Kentuckians recognized for work to improve community health
Monday, October 30, 2023
In communities across the state, Kentucky residents are coming up with innovative ways to improve community health.
Jeremy Harrell is the founder and CEO of Veterans Club Incorporated in Louisville, and a recent recipient of the Foundation for a Healthy Kentucky's Healthy Kentucky Champions Award.
He's a combat veteran who served in Iraq.
When he returned home in 2004 - struggling with Post Traumatic Stress Disorder, traumatic brain injury and physical injuries - he said he noticed the scarcity of local resources and support for veterans and their families.
"We've realized that in our community especially, isolation is the killer," said Harrell. "The 17 veterans today - each day - that are taking their lives, unfortunately, is a result of not having the support system that they need."
Veteran's Club helps address homelessness and mental health, and provides vocational training.
Kentucky is home to more than 280,000 veterans - nearly 8% of the state's population, according to data from the Kentucky Department of Veteran's Affairs.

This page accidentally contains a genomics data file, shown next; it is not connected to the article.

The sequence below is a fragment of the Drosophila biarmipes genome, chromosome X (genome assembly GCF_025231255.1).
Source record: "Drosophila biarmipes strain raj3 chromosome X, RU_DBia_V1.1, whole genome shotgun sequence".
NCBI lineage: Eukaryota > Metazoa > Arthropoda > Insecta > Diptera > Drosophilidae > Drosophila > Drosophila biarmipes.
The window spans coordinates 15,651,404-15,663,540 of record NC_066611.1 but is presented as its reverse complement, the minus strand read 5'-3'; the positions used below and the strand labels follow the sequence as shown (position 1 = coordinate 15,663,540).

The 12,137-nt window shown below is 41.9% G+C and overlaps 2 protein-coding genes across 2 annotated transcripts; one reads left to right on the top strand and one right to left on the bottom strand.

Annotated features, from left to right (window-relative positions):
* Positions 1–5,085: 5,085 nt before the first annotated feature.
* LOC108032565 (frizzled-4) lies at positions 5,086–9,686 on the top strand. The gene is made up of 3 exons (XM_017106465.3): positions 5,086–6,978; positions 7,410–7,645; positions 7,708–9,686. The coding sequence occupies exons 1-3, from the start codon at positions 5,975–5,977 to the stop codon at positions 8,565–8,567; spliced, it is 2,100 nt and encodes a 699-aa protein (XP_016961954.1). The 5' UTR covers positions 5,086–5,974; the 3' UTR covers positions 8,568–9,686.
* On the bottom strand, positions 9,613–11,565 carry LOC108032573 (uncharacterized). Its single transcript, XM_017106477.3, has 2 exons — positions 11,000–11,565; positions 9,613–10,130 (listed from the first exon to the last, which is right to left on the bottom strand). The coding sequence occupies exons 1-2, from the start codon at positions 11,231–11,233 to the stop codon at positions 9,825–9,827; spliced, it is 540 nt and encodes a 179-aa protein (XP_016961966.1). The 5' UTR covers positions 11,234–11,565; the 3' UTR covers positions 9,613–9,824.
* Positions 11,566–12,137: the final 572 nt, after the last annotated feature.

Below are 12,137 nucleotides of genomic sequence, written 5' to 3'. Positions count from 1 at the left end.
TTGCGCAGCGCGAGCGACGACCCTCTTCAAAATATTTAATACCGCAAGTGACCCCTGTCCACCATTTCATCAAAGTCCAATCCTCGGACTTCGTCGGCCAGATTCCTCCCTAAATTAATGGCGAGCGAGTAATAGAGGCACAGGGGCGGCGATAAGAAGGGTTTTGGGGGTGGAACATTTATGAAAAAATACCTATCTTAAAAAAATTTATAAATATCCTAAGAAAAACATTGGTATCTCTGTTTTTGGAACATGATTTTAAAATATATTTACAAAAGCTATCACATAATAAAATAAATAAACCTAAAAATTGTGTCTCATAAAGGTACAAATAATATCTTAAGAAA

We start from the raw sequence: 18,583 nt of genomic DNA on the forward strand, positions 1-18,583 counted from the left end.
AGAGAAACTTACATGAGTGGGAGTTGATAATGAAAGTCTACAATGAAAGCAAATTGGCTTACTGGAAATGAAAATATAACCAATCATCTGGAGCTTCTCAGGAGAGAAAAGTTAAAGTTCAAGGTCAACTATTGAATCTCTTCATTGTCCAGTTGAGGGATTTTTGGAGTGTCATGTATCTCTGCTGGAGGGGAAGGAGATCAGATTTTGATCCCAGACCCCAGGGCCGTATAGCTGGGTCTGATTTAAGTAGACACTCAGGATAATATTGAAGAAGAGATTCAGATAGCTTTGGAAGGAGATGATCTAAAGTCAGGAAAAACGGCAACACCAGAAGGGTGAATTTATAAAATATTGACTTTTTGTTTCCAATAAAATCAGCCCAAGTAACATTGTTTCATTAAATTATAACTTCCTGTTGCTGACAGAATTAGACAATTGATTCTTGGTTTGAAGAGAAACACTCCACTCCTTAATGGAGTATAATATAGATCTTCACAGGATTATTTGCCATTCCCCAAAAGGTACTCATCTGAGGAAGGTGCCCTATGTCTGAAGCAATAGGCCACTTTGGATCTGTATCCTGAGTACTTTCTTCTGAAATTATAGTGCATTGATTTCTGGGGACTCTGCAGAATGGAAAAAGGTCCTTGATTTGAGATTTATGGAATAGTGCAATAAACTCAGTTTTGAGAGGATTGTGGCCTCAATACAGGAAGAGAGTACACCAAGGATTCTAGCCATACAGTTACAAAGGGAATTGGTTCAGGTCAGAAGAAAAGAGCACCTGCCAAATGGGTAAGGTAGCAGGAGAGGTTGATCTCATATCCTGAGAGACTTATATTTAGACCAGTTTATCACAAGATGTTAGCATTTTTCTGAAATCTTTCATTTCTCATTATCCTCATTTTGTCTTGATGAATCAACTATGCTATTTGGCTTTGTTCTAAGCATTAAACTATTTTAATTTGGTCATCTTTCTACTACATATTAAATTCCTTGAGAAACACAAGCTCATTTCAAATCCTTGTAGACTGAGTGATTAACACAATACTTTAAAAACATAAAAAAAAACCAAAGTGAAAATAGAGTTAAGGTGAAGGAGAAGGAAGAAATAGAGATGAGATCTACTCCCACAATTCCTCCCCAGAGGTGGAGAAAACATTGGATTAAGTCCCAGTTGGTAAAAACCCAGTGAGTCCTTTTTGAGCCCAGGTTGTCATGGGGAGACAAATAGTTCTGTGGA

In Eastern Kentucky, Pikeville Medical Center President and CEO Donovan Blackburn said the region leads the nation in lung disease, heart disease, cancer rates and diabetes.
He's been recognized for his effort to expand health-care access with the opening of the Appalachian Valley Autism Center, the Mettu Children's Hospital, and the Heart and Vascular Institute of Eastern Kentucky.
Now, Blackburn said he's working to develop a robust residency program to create a pipeline of new doctors.
"If you give people the opportunity - young kids especially - the opportunity to be educated here that are from here, that are committed to here," said Blackburn, "then they'll more than likely stay here and allow us to continue to grow."
Another awardee is Western Kentucky University Associate Professor Lacretia Dye, PhD & LPCC. She's a mental-health therapist, yoga trainer and community wellness advocate who has helped Kentuckians with mental, emotional and physical healing.
She said engaging in self-care goes beyond just the individual.
"When I'm well my community is well, and when I heal, my community can get healed," said Dye. "And if we all looked at it individually in that way, I think we'd take more responsibility."
According to data from the Kaiser Family Foundation, more than 37% of adults in Kentucky reported symptoms of anxiety and/or depressive disorder, compared with around 32% of adults nationwide.
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